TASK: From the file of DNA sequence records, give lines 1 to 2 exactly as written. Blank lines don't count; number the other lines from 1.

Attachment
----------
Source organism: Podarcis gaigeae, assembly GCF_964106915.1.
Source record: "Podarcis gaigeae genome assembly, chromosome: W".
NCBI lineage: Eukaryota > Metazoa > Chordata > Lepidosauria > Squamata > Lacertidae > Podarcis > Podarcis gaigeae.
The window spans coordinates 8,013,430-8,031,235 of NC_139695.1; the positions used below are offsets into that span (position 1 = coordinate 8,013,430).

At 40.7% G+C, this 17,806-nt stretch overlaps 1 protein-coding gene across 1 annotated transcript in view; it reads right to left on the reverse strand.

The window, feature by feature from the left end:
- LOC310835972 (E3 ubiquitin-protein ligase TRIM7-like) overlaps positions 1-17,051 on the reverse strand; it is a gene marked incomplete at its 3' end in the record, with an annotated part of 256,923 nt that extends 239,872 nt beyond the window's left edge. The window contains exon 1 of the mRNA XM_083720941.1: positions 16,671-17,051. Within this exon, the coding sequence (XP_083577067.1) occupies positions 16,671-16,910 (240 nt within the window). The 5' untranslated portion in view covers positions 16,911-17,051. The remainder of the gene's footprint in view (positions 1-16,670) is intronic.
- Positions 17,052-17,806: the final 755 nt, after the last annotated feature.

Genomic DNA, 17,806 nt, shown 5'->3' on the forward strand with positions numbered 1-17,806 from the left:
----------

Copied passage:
Source organism: Podarcis gaigeae, assembly GCF_964106915.1.
Source record: "Podarcis gaigeae genome assembly, chromosome: W".